The Significance of Introspection

Human beings are the only creatures capable of reasoning and introspection. The ability to reason allows us to make sense of things and to make conscious decisions based on logic, past experiences, and new evidence presented.

Reasoning is mainly used in relation to things in the external world, while introspection is a form of reasoning turned inward, where you closely examine your own thoughts and feelings. Gaining insight into who you are, examining your core beliefs and values, and analyzing how you came to acquire those beliefs is valuable for many reasons.  Looking inward allows us to change patterns that aren't working, and to reframe our thinking in ways that enable us to create more meaning and purpose in our lives.

Introspection allows us to see that we all have unique histories and experiences that have shaped us into who we are.  Perhaps the greatest gift that introspection provides is the realization that happiness lies not in the circumstances, but in your daily attitudes towards life.  A lot of people view happiness as the end result of achieving something - whether it's a promotion, a new car or a vacation home.  In reality, those things might be nice and could potentially enhance your life, but will they bring you sustained happiness?  Probably not.  Once you realize that happiness is an internal process, you begin to live your life in alignment with your core beliefs and values. 

Another by-product of introspection is realizing that what other people think of you isn't nearly as important as how you view yourself.  Are you a kind and compassionate person? Are you a person of integrity and do you keep promises that you make? Do you strive to be the best version of yourself each and every day? 

Most of us reach a certain point where we feel compelled to look at the larger landscape of our existence.  We question things like our mission in life or our purpose on the planet.  We search deep within ourselves to uncover the rare abilities or wisdom that we can impart on our children, to share with our communities, or to contribute to the world. Some people are blessed with the ability of introspection at a very early age.  A majority of us, however, reach this epiphany only after a particularly difficult life-altering event, when we are forced to look inward as a way to make sense of the things that seem to defy all logic and reason.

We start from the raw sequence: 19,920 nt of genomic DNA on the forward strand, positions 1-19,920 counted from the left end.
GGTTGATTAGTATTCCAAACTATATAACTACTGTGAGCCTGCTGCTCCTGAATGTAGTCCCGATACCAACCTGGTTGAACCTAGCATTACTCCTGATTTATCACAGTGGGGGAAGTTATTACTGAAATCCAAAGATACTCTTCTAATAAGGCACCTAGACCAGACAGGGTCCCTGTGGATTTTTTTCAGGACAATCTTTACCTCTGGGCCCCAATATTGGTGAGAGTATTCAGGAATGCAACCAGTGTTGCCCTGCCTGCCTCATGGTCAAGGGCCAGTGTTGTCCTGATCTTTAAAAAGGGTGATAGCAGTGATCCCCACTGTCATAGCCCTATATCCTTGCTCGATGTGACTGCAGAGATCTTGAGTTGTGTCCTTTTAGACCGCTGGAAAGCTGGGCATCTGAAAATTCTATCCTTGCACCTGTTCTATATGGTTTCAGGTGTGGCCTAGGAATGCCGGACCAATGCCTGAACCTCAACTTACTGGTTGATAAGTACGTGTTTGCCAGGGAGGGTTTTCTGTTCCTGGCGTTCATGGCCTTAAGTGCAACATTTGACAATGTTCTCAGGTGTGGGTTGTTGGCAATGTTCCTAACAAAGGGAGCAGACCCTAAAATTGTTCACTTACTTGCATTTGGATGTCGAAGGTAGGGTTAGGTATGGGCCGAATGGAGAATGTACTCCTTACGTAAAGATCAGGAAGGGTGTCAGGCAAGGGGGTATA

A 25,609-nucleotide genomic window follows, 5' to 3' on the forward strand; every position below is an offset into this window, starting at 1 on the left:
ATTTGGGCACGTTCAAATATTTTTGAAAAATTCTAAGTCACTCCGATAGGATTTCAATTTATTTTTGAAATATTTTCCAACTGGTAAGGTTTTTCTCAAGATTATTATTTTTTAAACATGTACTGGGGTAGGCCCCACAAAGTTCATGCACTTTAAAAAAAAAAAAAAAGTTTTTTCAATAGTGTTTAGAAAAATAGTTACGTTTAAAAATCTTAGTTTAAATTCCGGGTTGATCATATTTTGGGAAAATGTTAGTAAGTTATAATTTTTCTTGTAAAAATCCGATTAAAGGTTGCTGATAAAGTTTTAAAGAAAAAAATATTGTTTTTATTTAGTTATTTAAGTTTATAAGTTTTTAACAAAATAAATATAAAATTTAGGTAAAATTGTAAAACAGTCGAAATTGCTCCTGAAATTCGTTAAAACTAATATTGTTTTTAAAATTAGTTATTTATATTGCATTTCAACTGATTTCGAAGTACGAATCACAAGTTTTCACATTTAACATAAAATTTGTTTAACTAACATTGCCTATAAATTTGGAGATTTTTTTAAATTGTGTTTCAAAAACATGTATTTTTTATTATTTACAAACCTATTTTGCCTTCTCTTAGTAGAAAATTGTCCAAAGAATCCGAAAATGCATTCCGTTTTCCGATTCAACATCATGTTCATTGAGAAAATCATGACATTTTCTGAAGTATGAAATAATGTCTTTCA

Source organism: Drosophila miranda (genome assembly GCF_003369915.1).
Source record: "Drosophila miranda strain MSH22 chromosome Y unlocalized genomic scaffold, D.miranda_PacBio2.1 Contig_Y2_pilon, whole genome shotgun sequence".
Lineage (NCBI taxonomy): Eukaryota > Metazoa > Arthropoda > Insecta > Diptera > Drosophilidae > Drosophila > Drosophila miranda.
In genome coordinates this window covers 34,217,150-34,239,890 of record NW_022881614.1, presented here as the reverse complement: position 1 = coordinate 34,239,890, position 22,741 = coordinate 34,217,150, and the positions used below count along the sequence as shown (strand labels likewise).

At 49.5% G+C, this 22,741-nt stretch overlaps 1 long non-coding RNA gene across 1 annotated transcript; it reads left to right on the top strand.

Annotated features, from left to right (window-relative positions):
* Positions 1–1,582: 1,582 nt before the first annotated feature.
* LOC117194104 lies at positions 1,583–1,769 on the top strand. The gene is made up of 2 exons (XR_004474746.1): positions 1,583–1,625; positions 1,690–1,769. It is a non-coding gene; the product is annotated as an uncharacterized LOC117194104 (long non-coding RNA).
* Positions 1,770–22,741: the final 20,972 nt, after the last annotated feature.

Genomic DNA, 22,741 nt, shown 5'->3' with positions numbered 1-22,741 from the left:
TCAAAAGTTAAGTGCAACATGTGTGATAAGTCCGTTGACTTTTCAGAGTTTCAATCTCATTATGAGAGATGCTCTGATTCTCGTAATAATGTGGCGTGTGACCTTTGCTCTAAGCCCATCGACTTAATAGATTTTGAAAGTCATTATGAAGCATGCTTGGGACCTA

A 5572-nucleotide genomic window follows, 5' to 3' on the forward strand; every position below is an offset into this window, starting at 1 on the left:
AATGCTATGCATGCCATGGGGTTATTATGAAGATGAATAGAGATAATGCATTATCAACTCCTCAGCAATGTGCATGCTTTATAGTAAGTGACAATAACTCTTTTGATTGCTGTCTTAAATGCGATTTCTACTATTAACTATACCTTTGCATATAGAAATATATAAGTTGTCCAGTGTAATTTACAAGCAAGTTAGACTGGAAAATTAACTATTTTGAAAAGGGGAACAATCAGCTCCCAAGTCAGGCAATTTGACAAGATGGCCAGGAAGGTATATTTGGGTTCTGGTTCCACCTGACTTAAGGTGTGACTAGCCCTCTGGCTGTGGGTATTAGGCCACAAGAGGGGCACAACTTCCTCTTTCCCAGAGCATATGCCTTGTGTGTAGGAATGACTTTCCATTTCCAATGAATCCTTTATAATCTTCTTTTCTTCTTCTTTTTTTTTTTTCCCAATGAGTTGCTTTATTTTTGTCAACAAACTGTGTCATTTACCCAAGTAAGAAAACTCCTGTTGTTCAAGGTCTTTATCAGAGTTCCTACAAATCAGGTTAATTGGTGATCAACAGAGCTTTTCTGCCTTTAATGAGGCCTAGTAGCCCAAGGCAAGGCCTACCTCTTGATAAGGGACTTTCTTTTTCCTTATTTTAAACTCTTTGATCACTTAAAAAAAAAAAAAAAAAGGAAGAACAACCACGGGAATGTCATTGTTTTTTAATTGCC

I recently came across a quote by J.D. Stroube which reads:

"Life is filled with unanswered questions, but it is the courage to seek those answers that continues to give meaning to life.  You can spend your life wallowing in despair, wondering why you were the one who was led toward the road strewn with pain, or you can be grateful that you are strong enough to survive it."

While there are moments in life that are extremely difficult to endure, I truly believe that we are never given more than we are capable of handling.  Although you can't change the fact that a particular experience happened, you can choose your perspective when looking back on it.  Do you want to reflect on the pain, the loss or the heartbreak you suffered, or do you choose to reframe the event as a teaching experience and move forward in a positive, forgiving way that allows you to focus on the blessings of here and now instead?

There are times when difficult experiences provide you with an unexpected gift or valuable lesson.  There are also times when you are simply provided with a sense of relief or appreciation that you had the strength to make it through that moment in time.  Without introspection, the experiences we go through would have little meaning.  It is our understanding of these experiences that allows us to transcend them in order to lead more purposeful and enriched lives.

Kathy Dale

Conscious Penning, San Diego, CA, USA